Relyea set up large outdoor water tanks that contained many of the components of natural wetlands. Some tanks contained caged predators, which emit chemicals that naturally induce changes in tadpole morphology (such as larger tails to better escape predators). After adding tadpoles to each tank, he exposed them to a range of Roundup® concentrations. After 3 weeks, the tadpoles were removed from the tanks.
"It was not surprising to see that the smell of predators in the water induced larger tadpole tails," says Relyea. "That is a normal, adaptive response. What shocked us was that the Roundup® induced the same changes. Moreover, the combination of predators and Roundup® caused the tail changes to be twice as large." Because tadpoles alter their body shape to match their environment, having a body shape that does not fit the environment can put the animals at a distinct disadvantage.
Predators cause tadpoles to change shape by altering the stress hormones of tadpoles, says Relyea. The similar shape changes when exposed to Roundup® suggest that Roundup® may interfere with the hormones of tadpoles and potentially many other animals.
"This discovery highlights the fact that pesticides, which are important for crop production and human health, can have unintended consequences for species that are not the pesticide's target," says Relyea. "Herbicides are not designed to affect animals, but we are learning that they can have a wide range of surprising effects by altering how hormones work in the bodies of animals. This is important because amphibians not only serve as a barometer of the ecosystem's health, but also as an indicator of potential dangers to other species in the food chain, including humans."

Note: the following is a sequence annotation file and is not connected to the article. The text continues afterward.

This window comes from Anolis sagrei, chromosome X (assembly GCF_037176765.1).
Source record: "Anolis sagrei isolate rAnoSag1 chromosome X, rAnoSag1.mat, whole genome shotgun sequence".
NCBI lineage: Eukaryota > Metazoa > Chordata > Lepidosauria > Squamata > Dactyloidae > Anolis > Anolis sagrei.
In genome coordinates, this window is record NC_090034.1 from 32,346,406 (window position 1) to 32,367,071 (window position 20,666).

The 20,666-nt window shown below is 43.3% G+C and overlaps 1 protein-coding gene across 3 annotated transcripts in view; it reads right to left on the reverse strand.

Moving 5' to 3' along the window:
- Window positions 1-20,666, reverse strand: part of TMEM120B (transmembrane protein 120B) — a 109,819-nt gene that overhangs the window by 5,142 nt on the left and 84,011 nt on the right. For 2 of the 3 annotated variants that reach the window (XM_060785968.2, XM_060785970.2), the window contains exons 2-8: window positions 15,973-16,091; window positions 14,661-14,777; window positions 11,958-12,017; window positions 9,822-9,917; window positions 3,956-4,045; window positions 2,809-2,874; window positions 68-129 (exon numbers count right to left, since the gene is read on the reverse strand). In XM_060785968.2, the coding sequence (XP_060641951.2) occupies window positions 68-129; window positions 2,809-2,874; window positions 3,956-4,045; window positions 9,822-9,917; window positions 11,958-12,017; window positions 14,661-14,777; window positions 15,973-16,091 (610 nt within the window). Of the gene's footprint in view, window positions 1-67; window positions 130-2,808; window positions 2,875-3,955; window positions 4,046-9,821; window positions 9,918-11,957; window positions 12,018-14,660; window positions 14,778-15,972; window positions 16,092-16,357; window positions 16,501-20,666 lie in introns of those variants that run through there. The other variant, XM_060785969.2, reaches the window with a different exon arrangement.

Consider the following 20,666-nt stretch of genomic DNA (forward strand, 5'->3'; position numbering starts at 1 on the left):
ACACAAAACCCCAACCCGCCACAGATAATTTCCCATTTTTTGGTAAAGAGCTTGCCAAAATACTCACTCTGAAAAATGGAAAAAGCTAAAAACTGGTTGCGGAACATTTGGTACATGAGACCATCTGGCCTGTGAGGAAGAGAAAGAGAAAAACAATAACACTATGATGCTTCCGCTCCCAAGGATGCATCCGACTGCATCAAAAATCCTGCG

|Posted by John R Smith on October 23, 2012 at 1:30 PM||comments (6)|
• Check your tire pressure. Having your tire pressure at the appropriate psi can reduce strain on your engine and significantly increase your gas mileage.
• Use a reusable water container or bottle. The average time for a plastic bottle to biodegrade fully is approximately 450-1000 years. Hard and reusable bottles take a longer time, and the soft and non-reusable ones take a shorter time. Time also varies with the size of the bottle. If they are sitting in landfills sealed and compacted with all of the other trash and bottles with no air moving, they won't decompose at all.
• Replace your light bulbs. If every American home replaced just one light bulb with an Energy Star-rated light bulb, we would save enough energy to light 3 million homes for a year, save about $600 million in annual energy costs, and prevent 9 billion pounds of greenhouse gas emissions per year, equivalent to those from about 800,000 cars.
• Turn off your power strips or use smart power strips.Putting your appliances and computers on power strips that can be turned off (or will turn off automatically); many appliances and computers continue to draw a small amount of power even when they are switched off.
• Wash a full load in cold. Unless you're dealing with oily stains, the cold water setting on your machine will generally do a good job of cleaning your clothes. Even switching your temperature setting from hot to warm can cut a load's energy use in half. If you are washing a small load, use the appropriate water-level setting.